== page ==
Brexit – Family Law Perspectives


My first thoughts on Brexit news today was sympathy for parents whose children have been removed to other European countries following leave to remove decisions. The decision last night will be causing them uncertainty and anxiety.

One of the the best EU regulations from a family law perspective  (or bureaucracy that was forced upon us as some would say), were the Brussels II Revised Regulations. Article 21 of those regulations make contact orders made in one EU country (excluding Denmark who opted out) enforceable in another EU member state. Will we lose those protections? Will a replacement to that agreement be made between the UK and EU? Will this protection be removed entirely, and will the parent facing the high cost of legal proceedings in the UK then face the daunting cost of starting again in a foreign jurisdiction with a UK order not worth the paper it’s written on? One can only hope this is not forgotten in the Brexit negotiations which follow. I wish I had the answers to give assurances, but no-one does nor will for some time.

Parents whose children are relocated to other EU states may face higher air fares (Europe saw the end of bi-lateral air service agreements); they’ll face travel insurance costs (while at the moment there are reciprocal agreements); and then there’s the loss of protected rights in terms of travel to other European countries. Will their children be able to return to the UK if they so decide when they reach adulthood? Maybe only if they have the requisite skills to meet an immigrant quota system. School choice and subject choice could become far more important for parents who remain in the UK. Will there be a right to involvement in those decisions? Will that right be enforceable in a foreign jurisdiction? Unlikely.

In terms of protections against international child abduction, we’ll stay part of the Hague Convention on the Civil Aspects of International Child Abduction, but I’ve no doubt that membership of the Brussels II Regulations gave British parents (and all European parents other than the Danish) greater protection. The Hague Convention as we all should know, is no guarantee of having your child returned.

I’ve no doubt that membership of Europe made it harder for the Tories to pursue their wish to extract the UK from the Human Rights Act (and EU Convention on Human Rights). It is the UK’s being subject to the European Court of Human Rights which freed Sir James Munby to insist on legal aid being given to two parents with learning difficulties who couldn’t afford legal representation, who faced their children being permanently removed from them by social workers, but had had their right to legal representation taken away by Government. They faced a Local Authority with a full legal team. Our judges could challenge the decision of Government on human rights’ grounds, because those rights were protected despite what was undeniably a democratic decision to strip those rights from two, vulnerable parents who lacked the capacity to conduct their own case. Democracy isn’t always a good thing or democratic decisions defensible. Europe at least gave a check and balance against human rights abuses. A chance for the man or woman in the street to stand up to large institutions and fight injustice.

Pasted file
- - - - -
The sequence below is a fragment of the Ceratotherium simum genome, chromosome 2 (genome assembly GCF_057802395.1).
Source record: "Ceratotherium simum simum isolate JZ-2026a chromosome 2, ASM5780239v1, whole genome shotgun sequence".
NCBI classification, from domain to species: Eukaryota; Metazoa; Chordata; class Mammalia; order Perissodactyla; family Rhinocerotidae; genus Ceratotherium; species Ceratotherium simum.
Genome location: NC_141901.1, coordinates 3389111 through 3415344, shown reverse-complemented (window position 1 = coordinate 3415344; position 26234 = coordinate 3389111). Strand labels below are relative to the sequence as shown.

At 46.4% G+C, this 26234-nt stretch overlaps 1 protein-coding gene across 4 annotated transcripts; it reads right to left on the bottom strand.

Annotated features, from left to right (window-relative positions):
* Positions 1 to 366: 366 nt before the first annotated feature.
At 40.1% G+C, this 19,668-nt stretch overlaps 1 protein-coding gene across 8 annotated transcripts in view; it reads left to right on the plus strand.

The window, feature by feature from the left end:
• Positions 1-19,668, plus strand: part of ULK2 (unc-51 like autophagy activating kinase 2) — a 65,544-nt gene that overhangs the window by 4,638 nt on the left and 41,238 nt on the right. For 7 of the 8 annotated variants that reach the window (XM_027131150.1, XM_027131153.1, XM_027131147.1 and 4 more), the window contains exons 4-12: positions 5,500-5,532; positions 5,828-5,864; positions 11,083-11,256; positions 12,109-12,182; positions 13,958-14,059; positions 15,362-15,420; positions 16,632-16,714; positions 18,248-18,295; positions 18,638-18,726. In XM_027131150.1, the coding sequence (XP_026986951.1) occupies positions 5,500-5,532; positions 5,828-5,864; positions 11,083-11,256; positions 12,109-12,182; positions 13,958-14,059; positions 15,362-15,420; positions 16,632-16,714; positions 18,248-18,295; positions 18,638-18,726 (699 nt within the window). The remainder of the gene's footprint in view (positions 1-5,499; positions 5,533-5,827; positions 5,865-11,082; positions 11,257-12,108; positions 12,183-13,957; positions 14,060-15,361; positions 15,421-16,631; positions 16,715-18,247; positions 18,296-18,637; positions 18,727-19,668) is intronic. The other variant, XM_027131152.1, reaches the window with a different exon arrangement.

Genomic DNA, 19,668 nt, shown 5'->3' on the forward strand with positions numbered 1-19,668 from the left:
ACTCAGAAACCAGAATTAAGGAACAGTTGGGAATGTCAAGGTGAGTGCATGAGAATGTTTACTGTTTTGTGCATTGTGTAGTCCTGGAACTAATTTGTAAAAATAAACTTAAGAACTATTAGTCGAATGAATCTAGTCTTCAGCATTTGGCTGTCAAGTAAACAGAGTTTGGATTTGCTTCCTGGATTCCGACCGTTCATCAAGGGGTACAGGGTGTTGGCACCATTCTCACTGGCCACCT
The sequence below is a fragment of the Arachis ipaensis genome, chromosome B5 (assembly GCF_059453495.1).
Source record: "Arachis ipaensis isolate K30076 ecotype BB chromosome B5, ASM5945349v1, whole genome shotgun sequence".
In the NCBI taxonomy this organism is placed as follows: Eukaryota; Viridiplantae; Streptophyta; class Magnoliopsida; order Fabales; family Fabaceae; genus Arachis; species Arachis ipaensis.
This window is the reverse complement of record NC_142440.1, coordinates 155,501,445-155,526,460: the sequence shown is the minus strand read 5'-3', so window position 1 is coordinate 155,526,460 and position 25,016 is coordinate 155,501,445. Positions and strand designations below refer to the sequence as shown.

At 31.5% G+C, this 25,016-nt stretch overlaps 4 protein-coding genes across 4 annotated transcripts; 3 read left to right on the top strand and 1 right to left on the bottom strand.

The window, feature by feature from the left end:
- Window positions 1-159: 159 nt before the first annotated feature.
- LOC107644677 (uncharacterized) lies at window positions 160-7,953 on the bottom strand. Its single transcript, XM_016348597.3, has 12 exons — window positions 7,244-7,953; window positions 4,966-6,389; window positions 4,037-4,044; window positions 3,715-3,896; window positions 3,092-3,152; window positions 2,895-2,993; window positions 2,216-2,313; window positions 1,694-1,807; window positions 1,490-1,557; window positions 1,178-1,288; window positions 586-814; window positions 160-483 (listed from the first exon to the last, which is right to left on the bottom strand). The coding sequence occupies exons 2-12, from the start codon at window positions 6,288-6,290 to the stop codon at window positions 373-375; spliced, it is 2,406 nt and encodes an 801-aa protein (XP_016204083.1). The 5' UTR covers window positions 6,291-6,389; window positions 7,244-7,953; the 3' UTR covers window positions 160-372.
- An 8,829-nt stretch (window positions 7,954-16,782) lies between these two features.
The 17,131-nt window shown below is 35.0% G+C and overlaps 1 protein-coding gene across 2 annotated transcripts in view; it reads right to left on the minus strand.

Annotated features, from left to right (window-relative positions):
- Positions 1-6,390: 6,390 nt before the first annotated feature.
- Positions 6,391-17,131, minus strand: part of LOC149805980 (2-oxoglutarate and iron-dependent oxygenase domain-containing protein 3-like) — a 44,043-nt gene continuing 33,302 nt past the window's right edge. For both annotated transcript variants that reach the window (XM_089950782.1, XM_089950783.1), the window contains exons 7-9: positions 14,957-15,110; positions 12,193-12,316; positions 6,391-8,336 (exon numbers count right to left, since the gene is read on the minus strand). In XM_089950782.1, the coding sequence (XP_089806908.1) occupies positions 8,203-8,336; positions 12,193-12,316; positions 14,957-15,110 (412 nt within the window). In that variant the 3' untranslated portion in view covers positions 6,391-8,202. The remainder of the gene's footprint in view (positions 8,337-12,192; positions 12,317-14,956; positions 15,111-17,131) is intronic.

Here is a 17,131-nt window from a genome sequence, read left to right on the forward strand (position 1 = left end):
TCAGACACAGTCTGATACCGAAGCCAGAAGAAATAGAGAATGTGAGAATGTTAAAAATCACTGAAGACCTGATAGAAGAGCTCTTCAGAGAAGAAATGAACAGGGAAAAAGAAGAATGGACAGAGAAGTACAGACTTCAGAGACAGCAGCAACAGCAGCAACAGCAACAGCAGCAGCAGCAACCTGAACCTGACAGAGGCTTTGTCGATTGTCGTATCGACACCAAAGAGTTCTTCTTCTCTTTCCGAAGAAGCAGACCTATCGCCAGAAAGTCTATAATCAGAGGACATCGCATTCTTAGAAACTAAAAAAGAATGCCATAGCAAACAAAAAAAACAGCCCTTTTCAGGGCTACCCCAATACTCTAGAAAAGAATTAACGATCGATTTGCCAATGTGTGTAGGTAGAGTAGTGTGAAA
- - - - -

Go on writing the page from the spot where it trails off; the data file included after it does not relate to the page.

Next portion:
I know some who view Brexit as a good thing. In terms of the microcosm of family law, it is not. My thoughts today are with the parents it affects, and who will be affected in the future.


Lobbying for legal aid, but silence for those most in need


There’s continued discussion on social media and legal media about lobbying to reverse cuts to legal aid. Today’s quote was the Chairman of the Bar saying “We believe access to justice is a fundamental part of the rule of law and are doing all we can to help limit the impact upon those who find themselves in this dire situation. However, there is only so far the legal sector can go in tackling this problem. It won’t go away unless the cuts to civil legal aid are restored so that those of limited means can, again, have proper access to justice.”

It’s wrong that one party gets free representation if making allegations of domestic violence yet the accused gets no help at all. We should remember though that before legal aid cuts came in, many didn’t qualify for legal aid but couldn’t afford a solicitor. If there is to be the access to justice that the Bar calls for, eligibility criteria needs to be far more realistic than was previously the case.

Regardless of that debate, there’s another which seems to be ignored entirely. The shameful lack of funding to assist parents whose children are abducted abroad to non-Hague Convention countries.  We should also not forget those parents whose children are abducted to a Hague Convention country, in instances where the foreign state does not comply with return orders or where there are protracted appeals abroad. Legal costs can (and do) run into six figure sums and at times appeals take years to conclude. Continue reading Lobbying for legal aid, but silence for those most in need


New US Data on Child Abduction and International Non-Compliance


Of interest to those involved in cases involving international child abduction, the unlawful retention of children abroad, applications for leave to remove, and applications for temporary leave to remove, comes new data from the United States on state non-compliance in respect of the children’s return. Continue reading New US Data on Child Abduction and International Non-Compliance